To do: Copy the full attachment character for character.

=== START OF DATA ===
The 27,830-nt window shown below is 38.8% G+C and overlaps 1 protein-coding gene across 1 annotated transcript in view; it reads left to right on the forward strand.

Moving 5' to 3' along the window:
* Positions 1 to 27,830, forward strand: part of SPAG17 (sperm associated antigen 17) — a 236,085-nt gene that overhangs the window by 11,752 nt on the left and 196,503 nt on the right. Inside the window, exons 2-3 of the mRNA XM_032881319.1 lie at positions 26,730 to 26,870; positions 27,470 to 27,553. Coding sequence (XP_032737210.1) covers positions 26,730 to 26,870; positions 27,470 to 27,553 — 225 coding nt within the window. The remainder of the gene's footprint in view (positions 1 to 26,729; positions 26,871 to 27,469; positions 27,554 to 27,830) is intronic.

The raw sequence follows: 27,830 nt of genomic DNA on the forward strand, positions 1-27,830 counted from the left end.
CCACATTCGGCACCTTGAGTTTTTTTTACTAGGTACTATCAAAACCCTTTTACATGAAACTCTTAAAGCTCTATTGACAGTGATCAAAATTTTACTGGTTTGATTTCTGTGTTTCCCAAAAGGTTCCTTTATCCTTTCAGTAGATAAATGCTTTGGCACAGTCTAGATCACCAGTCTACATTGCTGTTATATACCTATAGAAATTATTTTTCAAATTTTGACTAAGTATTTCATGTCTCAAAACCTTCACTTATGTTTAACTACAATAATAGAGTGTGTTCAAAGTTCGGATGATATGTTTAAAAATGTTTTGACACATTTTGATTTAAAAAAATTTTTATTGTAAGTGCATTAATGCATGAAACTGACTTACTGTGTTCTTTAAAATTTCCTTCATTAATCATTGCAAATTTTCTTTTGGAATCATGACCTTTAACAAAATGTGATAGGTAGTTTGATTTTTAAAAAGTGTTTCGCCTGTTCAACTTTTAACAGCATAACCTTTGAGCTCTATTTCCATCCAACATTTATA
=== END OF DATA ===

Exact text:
The 27,830-nt window shown below is 38.8% G+C and overlaps 1 protein-coding gene across 1 annotated transcript in view; it reads left to right on the forward strand.

Moving 5' to 3' along the window:
* Positions 1 to 27,830, forward strand: part of SPAG17 (sperm associated antigen 17) — a 236,085-nt gene that overhangs the window by 11,752 nt on the left and 196,503 nt on the right. Inside the window, exons 2-3 of the mRNA XM_032881319.1 lie at positions 26,730 to 26,870; positions 27,470 to 27,553. Coding sequence (XP_032737210.1) covers positions 26,730 to 26,870; positions 27,470 to 27,553 — 225 coding nt within the window. The remainder of the gene's footprint in view (positions 1 to 26,729; positions 26,871 to 27,469; positions 27,554 to 27,830) is intronic.

The raw sequence follows: 27,830 nt of genomic DNA on the forward strand, positions 1-27,830 counted from the left end.
CCACATTCGGCACCTTGAGTTTTTTTTACTAGGTACTATCAAAACCCTTTTACATGAAACTCTTAAAGCTCTATTGACAGTGATCAAAATTTTACTGGTTTGATTTCTGTGTTTCCCAAAAGGTTCCTTTATCCTTTCAGTAGATAAATGCTTTGGCACAGTCTAGATCACCAGTCTACATTGCTGTTATATACCTATAGAAATTATTTTTCAAATTTTGACTAAGTATTTCATGTCTCAAAACCTTCACTTATGTTTAACTACAATAATAGAGTGTGTTCAAAGTTCGGATGATATGTTTAAAAATGTTTTGACACATTTTGATTTAAAAAAATTTTTATTGTAAGTGCATTAATGCATGAAACTGACTTACTGTGTTCTTTAAAATTTCCTTCATTAATCATTGCAAATTTTCTTTTGGAATCATGACCTTTAACAAAATGTGATAGGTAGTTTGATTTTTAAAAAGTGTTTCGCCTGTTCAACTTTTAACAGCATAACCTTTGAGCTCTATTTCCATCCAACATTTATA